aural pleasure 

The biggest problem with being part of a “scene” is that eventually the outside air no longer gets through. You either begin believing your own hype or your weirdest idiosyncrasies get far too much encouragement. Devendra Banhart, the Texas-to-Venezuela-to-San Francisco pied piper troubadour of the “freaky folk” scene of the 2000s, was already an eclectic weirdo when he first started putting ideas to tape. His voracious musical appetite in this age of unlimited access means he can obsess on obscure Joe Boyd-produced songwriter Vashti Bunyan (with whom he’s worked) and the late Karen Dalton as easily as on the Clash; his albums, therefore, always have a loose focus that sounds as if he’s skipped right over to completing Sides 5 and 6 of Sandinista!

I had the luxury of spending a few hours at Bearsville Studios in upstate New York back in 2005 while Banhart recorded his previous album, Cripple Crow with Pernice Brothers’ Thom Monahan at the production desk. People came and went throughout the day and joined in, jamboree style. Not so much a recording date as a stealth party that showed no sign of abating. Devendra recorded enough for several albums, and figuring out when the tracks were actually completed seemed to be the most difficult task at hand. You can always use more handclaps, after all.

His latest album, Smokey Rolls, is recorded with his good friend and co-conspirator Noel Georgeson, and it smacks of more first-thought, only-thought. Banhart’s developing into one bizarre singer, sounding Spanish even when he’s singing in English, using unusual phrasings and odd tonalities to alter the outcome. He reminds me of For Little Ones-era Donovan, when Dono decided to sing for children. Only problem is this guy needs more pop, less Tim Buckley-like weirdness. Otherwise, he’s going to scare everyone away.

— Rob O’Connor

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Chaka Khan is an R&B icon and a major influence on singers ranging from Mary J. Blige to Whitney Houston, but there’s always been a hint of disappointment about her career.

Maybe it stems from the impossibly high expectations of those who first heard her as a precocious Chicago teenager and were instantly convinced she’d be the next Aretha Franklin.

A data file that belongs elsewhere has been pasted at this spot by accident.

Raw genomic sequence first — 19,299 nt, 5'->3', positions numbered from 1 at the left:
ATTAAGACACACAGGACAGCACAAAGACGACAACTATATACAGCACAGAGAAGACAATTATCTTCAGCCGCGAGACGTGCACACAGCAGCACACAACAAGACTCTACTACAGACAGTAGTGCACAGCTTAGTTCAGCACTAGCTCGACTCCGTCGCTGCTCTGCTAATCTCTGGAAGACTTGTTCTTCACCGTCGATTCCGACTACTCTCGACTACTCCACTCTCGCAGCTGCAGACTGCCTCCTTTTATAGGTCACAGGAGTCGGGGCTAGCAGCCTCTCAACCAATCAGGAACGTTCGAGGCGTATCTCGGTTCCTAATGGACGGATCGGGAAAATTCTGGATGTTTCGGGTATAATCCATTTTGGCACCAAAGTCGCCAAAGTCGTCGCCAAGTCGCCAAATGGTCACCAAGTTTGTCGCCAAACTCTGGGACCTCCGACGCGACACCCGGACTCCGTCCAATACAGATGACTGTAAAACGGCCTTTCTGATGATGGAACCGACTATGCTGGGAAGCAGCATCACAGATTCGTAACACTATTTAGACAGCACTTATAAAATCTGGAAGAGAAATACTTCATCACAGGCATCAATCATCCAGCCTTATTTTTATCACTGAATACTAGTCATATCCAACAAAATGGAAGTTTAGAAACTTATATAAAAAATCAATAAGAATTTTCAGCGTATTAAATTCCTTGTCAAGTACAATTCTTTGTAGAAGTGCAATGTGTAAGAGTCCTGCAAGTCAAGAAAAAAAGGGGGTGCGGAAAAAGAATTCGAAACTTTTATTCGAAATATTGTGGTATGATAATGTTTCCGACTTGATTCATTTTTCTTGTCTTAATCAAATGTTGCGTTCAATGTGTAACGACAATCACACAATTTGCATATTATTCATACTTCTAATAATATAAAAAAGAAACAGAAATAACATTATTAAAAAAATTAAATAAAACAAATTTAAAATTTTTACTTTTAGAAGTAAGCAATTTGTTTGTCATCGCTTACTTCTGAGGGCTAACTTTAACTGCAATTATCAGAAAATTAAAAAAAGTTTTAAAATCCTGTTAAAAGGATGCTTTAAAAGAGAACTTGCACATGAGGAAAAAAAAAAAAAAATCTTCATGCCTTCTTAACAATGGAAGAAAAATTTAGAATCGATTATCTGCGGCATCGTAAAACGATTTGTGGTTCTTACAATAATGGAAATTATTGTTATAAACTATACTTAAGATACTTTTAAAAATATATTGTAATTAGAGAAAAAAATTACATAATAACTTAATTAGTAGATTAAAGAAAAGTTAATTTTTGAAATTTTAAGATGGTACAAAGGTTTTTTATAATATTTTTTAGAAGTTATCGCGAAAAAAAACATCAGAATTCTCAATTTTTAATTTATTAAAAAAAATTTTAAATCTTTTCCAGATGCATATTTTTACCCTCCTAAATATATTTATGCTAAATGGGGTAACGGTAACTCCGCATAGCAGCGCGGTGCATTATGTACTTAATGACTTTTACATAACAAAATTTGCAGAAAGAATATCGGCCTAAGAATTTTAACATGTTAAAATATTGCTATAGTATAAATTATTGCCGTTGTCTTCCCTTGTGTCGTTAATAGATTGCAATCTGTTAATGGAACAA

Like Franklin, Khan possesses a voracious musical curiosity, mind-bending pipes, gospel-derived expressiveness, and a weakness for pop cheese (Aretha’s cover of Bread’s “Make It With You”; Chaka’s duet with Kenny G on Christina Aguilera’s “Beautiful”). But for all her virtuosity and charisma, Khan’s recording career has been way too erratic for any but the most devoted to follow.

Perhaps sensing that she might be able to generate some of the same back-to-roots buzz that greeted recent albums by Bettye LaVette and Mavis Staples, Khan united with Jimmy Jam and Terry Lewis for a self-conscious return to her glory days with Rufus (she even includes a medley of the Rufus standards “Pack’d My Bags/You Got the Love”). It’s no accident that this album’s opening line is: “Guess I grew up fast in Chi-town.”

Dee Dee Warwick’s desperate “Foolish Fool” is right in Khan’s wheelhouse and she swiftly knocks it out of the park with a bluesy, neo-soul treatment. Khan’s introspective ballad “Angel” is also a wonder, largely because of the way it allows her to weave around the melody with soulful ease.

The album falters slightly with ill-chosen covers of Prince’s “Sign ‘O’ The Times” (a good song that she adds nothing to) and Carly Simon’s “You Belong to Me” (a stiff duet with Michael McDonald). But it’s better exemplified by tracks such as “Disrespectful,” a wild shouter in which Khan and guest artist Mary J. Blige become almost indistinguishable. In a way, that vocal melding offers all the necessary proof of Khan’s impact on modern R&B.

— Gilbert Garcia


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